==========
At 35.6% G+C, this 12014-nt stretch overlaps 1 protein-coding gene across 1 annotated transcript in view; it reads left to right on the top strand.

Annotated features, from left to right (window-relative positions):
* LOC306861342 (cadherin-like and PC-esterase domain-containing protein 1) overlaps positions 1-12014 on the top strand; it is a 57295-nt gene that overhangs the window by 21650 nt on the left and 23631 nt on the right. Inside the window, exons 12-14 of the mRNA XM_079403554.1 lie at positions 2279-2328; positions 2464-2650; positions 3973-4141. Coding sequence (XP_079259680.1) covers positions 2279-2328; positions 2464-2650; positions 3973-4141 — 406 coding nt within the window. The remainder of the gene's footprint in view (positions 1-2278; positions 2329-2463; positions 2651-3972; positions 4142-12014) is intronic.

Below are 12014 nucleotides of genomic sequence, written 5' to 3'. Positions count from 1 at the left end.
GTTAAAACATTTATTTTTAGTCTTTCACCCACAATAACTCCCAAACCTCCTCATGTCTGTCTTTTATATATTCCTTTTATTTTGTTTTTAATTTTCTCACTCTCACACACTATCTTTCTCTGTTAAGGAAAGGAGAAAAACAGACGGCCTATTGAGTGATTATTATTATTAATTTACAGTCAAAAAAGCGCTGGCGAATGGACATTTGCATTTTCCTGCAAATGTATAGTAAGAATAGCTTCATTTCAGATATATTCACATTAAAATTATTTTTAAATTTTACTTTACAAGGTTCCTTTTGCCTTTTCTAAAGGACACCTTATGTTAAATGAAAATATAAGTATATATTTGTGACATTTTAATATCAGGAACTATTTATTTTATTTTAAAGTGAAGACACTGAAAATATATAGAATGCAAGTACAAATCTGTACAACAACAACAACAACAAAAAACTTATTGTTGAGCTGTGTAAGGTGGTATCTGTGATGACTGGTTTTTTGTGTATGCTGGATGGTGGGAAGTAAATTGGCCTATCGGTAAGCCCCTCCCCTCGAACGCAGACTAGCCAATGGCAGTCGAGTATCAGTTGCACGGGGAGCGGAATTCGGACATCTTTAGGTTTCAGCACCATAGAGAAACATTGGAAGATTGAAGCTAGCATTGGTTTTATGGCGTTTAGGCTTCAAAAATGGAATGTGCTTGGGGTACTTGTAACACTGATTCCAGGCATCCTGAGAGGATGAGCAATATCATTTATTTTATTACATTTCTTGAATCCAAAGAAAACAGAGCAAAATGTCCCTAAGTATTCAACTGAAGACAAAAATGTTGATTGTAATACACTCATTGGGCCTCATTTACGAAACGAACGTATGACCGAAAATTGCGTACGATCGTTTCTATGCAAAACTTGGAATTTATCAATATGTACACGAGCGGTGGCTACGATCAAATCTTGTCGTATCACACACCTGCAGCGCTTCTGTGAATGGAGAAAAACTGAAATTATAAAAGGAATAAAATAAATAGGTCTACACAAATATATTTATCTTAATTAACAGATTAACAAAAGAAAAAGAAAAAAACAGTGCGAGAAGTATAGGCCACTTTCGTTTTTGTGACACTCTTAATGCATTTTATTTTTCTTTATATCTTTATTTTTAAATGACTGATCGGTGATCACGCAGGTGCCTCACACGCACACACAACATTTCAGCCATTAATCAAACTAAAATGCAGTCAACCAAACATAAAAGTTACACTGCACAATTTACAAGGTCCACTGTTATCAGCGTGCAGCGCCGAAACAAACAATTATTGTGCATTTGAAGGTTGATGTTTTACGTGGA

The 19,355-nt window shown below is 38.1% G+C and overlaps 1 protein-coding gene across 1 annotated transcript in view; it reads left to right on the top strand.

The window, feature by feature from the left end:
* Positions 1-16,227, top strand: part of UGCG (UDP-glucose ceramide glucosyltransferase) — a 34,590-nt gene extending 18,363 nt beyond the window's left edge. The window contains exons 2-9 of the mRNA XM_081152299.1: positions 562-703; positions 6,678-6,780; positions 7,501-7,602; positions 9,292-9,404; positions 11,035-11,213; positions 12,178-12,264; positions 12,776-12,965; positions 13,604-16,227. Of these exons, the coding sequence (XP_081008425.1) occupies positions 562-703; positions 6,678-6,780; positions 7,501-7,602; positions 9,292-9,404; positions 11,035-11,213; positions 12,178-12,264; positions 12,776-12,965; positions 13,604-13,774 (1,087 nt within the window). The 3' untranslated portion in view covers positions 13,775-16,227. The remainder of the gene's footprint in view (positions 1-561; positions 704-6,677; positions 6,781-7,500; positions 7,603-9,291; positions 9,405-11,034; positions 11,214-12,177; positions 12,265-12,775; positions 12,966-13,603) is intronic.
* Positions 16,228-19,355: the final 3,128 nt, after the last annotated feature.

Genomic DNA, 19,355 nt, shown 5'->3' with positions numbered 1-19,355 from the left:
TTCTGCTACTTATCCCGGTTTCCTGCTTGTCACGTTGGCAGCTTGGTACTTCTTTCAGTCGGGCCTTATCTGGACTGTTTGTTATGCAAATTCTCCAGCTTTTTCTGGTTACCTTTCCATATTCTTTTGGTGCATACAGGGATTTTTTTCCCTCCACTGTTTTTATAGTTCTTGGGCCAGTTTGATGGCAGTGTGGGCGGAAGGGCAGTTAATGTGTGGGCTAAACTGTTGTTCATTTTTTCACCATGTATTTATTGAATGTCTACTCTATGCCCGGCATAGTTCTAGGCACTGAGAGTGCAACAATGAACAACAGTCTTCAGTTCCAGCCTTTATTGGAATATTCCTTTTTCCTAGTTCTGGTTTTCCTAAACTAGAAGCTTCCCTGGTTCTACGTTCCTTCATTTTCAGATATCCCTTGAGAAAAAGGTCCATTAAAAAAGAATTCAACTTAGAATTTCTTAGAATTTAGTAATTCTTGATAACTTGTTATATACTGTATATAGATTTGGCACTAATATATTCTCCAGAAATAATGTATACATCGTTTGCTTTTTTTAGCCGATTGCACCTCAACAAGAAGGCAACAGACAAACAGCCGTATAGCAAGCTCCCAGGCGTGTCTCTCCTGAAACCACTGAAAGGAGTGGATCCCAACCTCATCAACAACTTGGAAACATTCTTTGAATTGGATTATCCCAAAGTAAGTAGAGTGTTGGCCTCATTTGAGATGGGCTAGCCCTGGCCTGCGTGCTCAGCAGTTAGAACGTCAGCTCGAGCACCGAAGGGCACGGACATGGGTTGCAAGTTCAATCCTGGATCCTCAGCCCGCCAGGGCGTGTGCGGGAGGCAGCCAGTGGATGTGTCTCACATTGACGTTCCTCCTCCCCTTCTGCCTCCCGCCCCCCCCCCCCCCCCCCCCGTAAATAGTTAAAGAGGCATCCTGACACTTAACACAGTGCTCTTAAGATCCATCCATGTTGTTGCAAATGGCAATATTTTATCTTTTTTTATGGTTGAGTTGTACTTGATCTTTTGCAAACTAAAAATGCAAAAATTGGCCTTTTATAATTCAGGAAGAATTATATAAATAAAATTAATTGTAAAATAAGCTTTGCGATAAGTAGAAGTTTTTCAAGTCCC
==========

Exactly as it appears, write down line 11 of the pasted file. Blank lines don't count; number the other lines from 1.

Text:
TTCTGCTACTTATCCCGGTTTCCTGCTTGTCACGTTGGCAGCTTGGTACTTCTTTCAGTCGGGCCTTATCTGGACTGTTTGTTATGCAAATTCTCCAGCTTTTTCTGGTTACCTTTCCATATTCTTTTGGTGCATACAGGGATTTTTTTCCCTCCACTGTTTTTATAGTTCTTGGGCCAGTTTGATGGCAGTGTGGGCGGAAGGGCAGTTAATGTGTGGGCTAAACTGTTGTTCATTTTTTCACCATGTATTTATTGAATGTCTACTCTATGCCCGGCATAGTTCTAGGCACTGAGAGTGCAACAATGAACAACAGTCTTCAGTTCCAGCCTTTATTGGAATATTCCTTTTTCCTAGTTCTGGTTTTCCTAAACTAGAAGCTTCCCTGGTTCTACGTTCCTTCATTTTCAGATATCCCTTGAGAAAAAGGTCCATTAAAAAAGAATTCAACTTAGAATTTCTTAGAATTTAGTAATTCTTGATAACTTGTTATATACTGTATATAGATTTGGCACTAATATATTCTCCAGAAATAATGTATACATCGTTTGCTTTTTTTAGCCGATTGCACCTCAACAAGAAGGCAACAGACAAACAGCCGTATAGCAAGCTCCCAGGCGTGTCTCTCCTGAAACCACTGAAAGGAGTGGATCCCAACCTCATCAACAACTTGGAAACATTCTTTGAATTGGATTATCCCAAAGTAAGTAGAGTGTTGGCCTCATTTGAGATGGGCTAGCCCTGGCCTGCGTGCTCAGCAGTTAGAACGTCAGCTCGAGCACCGAAGGGCACGGACATGGGTTGCAAGTTCAATCCTGGATCCTCAGCCCGCCAGGGCGTGTGCGGGAGGCAGCCAGTGGATGTGTCTCACATTGACGTTCCTCCTCCCCTTCTGCCTCCCGCCCCCCCCCCCCCCCCCCCCGTAAATAGTTAAAGAGGCATCCTGACACTTAACACAGTGCTCTTAAGATCCATCCATGTTGTTGCAAATGGCAATATTTTATCTTTTTTTATGGTTGAGTTGTACTTGATCTTTTGCAAACTAAAAATGCAAAAATTGGCCTTTTATAATTCAGGAAGAATTATATAAATAAAATTAATTGTAAAATAAGCTTTGCGATAAGTAGAAGTTTTTCAAGTCCC